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What is the most accurate description of TYPE 1 and TYPE 2 ICING fluids?
  • A
    TYPE 1 fluid is a de-icing fluid that removes icing contaminants efficiently, although it only offers protection against contamination for a limited period. TYPE 2 fluid is an anti-ice fluid that gives protection against contamination for a longer time than the TYPE 1 deicing fluid.
  • B
    TYPE 1 fluid is an anti-ice fluid that gives lasting protection against contamination. TYPE 2 fluid is a combination of de-icing/anti-icing fluid.
  • C
    TYPE 1 and TYPE 2 fluids always apply for helicopter de-icing/anti-icing operations.
  • D
    TYPE 1 fluid is an anti-ice fluid that gives protection against contamination for a longer time than the TYPE 2 deicing fluid. TYPE 2 fluid is a de-icing fluid that removes icing contaminants efficiently, although it only offers protection against contamination for a limited period.

Refer to figure.
There are four main types of deicing and anti-icing fluid: Type I through to Type IV. They each have different viscosities and properties, which make them best suited for different circumstances or for aircraft with different operating capabilities. They are also typically, dyed in different colours to allow for differentiation.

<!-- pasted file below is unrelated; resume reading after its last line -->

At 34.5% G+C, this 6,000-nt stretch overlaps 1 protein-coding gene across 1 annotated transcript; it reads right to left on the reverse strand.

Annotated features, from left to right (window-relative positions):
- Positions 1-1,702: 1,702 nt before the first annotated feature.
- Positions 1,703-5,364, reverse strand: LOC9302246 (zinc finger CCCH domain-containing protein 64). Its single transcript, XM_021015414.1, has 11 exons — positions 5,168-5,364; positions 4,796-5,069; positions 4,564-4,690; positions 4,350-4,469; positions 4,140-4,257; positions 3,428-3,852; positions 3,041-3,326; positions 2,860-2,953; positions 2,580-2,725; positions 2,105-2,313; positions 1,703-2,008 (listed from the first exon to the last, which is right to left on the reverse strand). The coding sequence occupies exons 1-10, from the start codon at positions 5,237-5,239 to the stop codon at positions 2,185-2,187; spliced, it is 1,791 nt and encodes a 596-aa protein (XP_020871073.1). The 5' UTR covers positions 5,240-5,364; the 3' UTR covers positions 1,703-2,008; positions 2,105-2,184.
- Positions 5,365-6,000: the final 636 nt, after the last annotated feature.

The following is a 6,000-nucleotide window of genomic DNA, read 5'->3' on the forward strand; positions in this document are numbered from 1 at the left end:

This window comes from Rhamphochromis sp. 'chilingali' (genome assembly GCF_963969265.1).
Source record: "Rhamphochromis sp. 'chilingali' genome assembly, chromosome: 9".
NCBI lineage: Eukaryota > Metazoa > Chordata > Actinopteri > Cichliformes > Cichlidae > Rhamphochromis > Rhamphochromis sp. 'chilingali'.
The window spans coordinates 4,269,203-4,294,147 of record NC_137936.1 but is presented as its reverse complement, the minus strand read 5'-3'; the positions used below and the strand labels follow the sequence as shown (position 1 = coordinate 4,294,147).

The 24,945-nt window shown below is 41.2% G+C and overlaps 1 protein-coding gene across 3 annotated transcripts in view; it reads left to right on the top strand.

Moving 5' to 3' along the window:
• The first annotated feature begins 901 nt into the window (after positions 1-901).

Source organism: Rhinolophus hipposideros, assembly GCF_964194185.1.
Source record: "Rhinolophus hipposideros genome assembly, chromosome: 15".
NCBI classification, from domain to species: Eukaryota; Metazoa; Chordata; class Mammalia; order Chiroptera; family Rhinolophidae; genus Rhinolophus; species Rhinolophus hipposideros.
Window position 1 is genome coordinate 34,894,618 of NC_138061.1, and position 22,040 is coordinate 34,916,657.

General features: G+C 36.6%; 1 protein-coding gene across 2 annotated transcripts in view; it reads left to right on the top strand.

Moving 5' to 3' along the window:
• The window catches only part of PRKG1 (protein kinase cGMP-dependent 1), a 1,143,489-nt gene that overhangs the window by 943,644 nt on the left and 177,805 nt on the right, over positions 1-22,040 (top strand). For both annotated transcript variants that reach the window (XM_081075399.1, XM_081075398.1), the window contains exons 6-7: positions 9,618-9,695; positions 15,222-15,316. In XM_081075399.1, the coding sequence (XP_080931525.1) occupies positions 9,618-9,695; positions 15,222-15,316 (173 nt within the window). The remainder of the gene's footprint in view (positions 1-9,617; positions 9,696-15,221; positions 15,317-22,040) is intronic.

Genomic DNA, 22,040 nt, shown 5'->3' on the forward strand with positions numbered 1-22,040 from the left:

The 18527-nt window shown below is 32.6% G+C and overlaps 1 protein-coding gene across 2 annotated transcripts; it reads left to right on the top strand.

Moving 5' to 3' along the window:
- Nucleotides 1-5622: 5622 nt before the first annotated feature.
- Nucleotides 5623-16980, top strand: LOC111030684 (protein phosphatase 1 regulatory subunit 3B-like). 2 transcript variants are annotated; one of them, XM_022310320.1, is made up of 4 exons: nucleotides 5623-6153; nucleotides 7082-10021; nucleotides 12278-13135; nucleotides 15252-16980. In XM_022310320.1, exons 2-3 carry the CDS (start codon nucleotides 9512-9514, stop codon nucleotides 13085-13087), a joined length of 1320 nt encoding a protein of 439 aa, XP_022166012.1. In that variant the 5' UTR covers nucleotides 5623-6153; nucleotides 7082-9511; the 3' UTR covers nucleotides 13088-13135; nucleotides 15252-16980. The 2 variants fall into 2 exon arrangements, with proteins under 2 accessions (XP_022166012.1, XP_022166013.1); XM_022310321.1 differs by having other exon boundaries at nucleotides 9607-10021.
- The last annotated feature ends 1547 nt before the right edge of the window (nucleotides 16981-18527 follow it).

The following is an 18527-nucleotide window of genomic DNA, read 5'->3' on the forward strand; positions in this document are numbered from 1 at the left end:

• TYPE I

This is a Newtonian fluid (meaning its viscosity remains constant) and is generally used only for aircraft deicing to remove initial contamination from aircraft surfaces. It is not effective as an anti-icing fluid as it has a negligible holdover time (HOT), meaning frozen contaminants start to re-form too quickly after treatment, thus making it operationally unviable

  • TYPES II, III & IV

These are non-Newtonian (meaning its viscosity can alter) viscous fluids used for anti-icing purposes. They have a longer holdover time (HOT), making them viable for ice prevention and anti-icing needs. These types differ mostly based on the operational capabilities of the aircraft they are being applied to - Type II, for example, is suited to aircraft with rotation speeds exceeding 100 knots, and Type III is for those aircraft that rotate below this speed. Type IV has similar aircraft capability to Type II; however, it is differentiated by its longer HOT - making it more suitable for busier aerodromes or those with limited remote de/anti-icing facilities.

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